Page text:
Organic Cotton - Is It Truly Sustainable?

Cotton Flowers. Photo by  Marianne Krohn .

Cotton Flowers. Photo by Marianne Krohn.

 

This blog seeks to take a deep dive into one part of our supply chain: the raw materials.

 

We’ve always believed that ethical businesses can change the narrative for entire ecosystems in developing regions. At Artisan & Fox, we seek to uncover the human stories behind the things we love and wear, and this includes knowing the origin of our materials.

As we began our latest not-for-profit project - Aleppene Threads, we sought to take a more critical look into a topic that has gained massive traction in recent years: organic cotton. For our Syrian capsule, we utilised organic cotton tees as the base for our Syrian embroidery, with the organic cotton produced by handworkers in a fair-trade factory in India.

We’ve heard so many wonderful stories about organic cotton, but wondered, is organic cotton truly a better alternative to the regular cotton, or is it simply a marketing tool?


First, here are some fast facts on cotton:

  • It takes 2,700 litres of water to produce a regular cotton tee, but it takes 71% less water to produce the amount required for an organic tee. This is because organic cotton is 80% rain-fed, and thus requires less irrigation.

  • 55% of all organic cotton around the world comes from India, the second largest producer of cotton behind China. With India facing a lack of clean water supply, the overwhelming amount of water used for cotton production significantly escalates the problem, denying thousands the access to clean drinking water.

  • Aside from reducing water wastage, the process of growing organic cotton also ensures that soil quality remains high and the ecosystem and the people involved are protected. This is because organic cotton farming eliminates the use of harmful pesticides and chemical dyes that threatens wildlife and pollutes water bodies as it washes out into rivers.

Overwhelmingly, organic cotton uses less water than regular cotton, and is also healthier for the soil and its farmers due to the absence of pesticides.


Understanding Provenance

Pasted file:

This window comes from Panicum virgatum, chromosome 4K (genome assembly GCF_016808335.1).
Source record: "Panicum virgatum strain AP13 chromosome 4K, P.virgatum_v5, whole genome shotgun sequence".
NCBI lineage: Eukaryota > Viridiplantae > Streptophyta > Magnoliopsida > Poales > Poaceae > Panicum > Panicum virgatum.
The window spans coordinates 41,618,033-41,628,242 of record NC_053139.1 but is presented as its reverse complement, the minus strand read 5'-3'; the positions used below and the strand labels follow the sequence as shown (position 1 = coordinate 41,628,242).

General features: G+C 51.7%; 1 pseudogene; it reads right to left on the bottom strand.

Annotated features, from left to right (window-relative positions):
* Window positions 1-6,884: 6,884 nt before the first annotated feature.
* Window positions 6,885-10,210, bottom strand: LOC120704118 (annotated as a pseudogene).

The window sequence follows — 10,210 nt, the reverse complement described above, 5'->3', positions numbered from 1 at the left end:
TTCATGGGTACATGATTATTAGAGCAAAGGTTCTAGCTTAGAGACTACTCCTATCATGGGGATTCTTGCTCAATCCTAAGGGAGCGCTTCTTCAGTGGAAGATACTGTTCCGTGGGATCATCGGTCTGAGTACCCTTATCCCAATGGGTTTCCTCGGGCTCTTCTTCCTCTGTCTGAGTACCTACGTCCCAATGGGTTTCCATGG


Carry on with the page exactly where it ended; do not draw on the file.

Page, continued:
The ‘organic’ nature of cotton is just one piece of the puzzle.

Just because the material is organic doesn’t mean that it is truly ethical. Provenance, transparency, and ethics are also wholly important to us.

We want to ensure that the organic cotton comes from ethical sources, that is, sourced from farms that does not employ child labour, and treat their workers fairly and with dignity. Our organic cotton garments are sourced differently from the main proportion of our crafts - most of our offerings are co-created in much smaller batches in independent workshops and small artisan businesses. Organic cotton is produced on a much larger scale, often by handworkers in mid-to-large sized co-operatives or factories.

Countless brands claiming to use organic cotton in their garments (including us), but as consumers it is difficult to discern between those that really come from ethical sources and those that don’t.

This is why we need to look into formal standards. Through our research, we opted for organic cotton garments that are also GOTS certified.  The Global Organic Textile Standard (GOTS) is the world’s leading textile processing standard for organic fibres. Apart from ecological standards, it also includes social criteria, backed up by independent certification of the entire textile supply chain. Our organic cotton tees are also GOTS-certified, ensuring that whilst we do not know each individual handworker, we have the confidence that their rights are protected. This way, you also rest assured that your favourite organic cotton pieces are ethically produced and sourced.

Alternatively, you can also head over to Fair Wear Foundation (FWF) to check if your favourite brands are listed as partners. FWF is a non-profit organisation that works with brands, NGOs and governments to improve working conditions for garment workers across Asia, Europe and Africa. They aim to change the garment industry into one that supports workers in realising their rights to safe, dignified and properly paid employment.

 

Our Syrian embroidered tees from the Aleppene Threads capsule collection are sourced from the FWF. Although the tees are Syrian in origin with its embroidery, the grey tees are made of organic cotton from India and are also GOTS certified.

 

That being said…

Not the entirety of our range is made from organic cotton (though certified fair-trade sources).

For our white Aleppene tees, we decided to opt for a thicker clothing cotton base for a more luxurious and soft feel. These tees do not use organic cotton, but combed cotton, which is softer than regular cotton or typical organic cotton, as it doesn’t have any impurities or short protruding threads due to an additional combing process, making it stronger than the regular cotton.

Made from combed cotton with handworkers in Turkey, these white tees are also sourced via FWF.

We realize that we’re not perfect, and as we scale up our artisanal clothing goods in 2019, we aim to move towards using 100% sustainable, and organic sources in our pieces.

Fashion Revolution Week has just passed, now is a good time to rethink our everyday choices and what goes behind the things we love and wear. With our collective effort to make conscious purchases, the almost impossible mission of revolutionising the fashion industry can be made possible.




Sources:

http://cottonanalytics.com/organic-cotton-hard-to-grow/

http://aboutorganiccotton.org/

https://www.global-standard.org/the-standard/general-description.html

https://www.fairwear.org/  

https://sciencing.com/difference-between-combed-cotton-cotton-8375540.html







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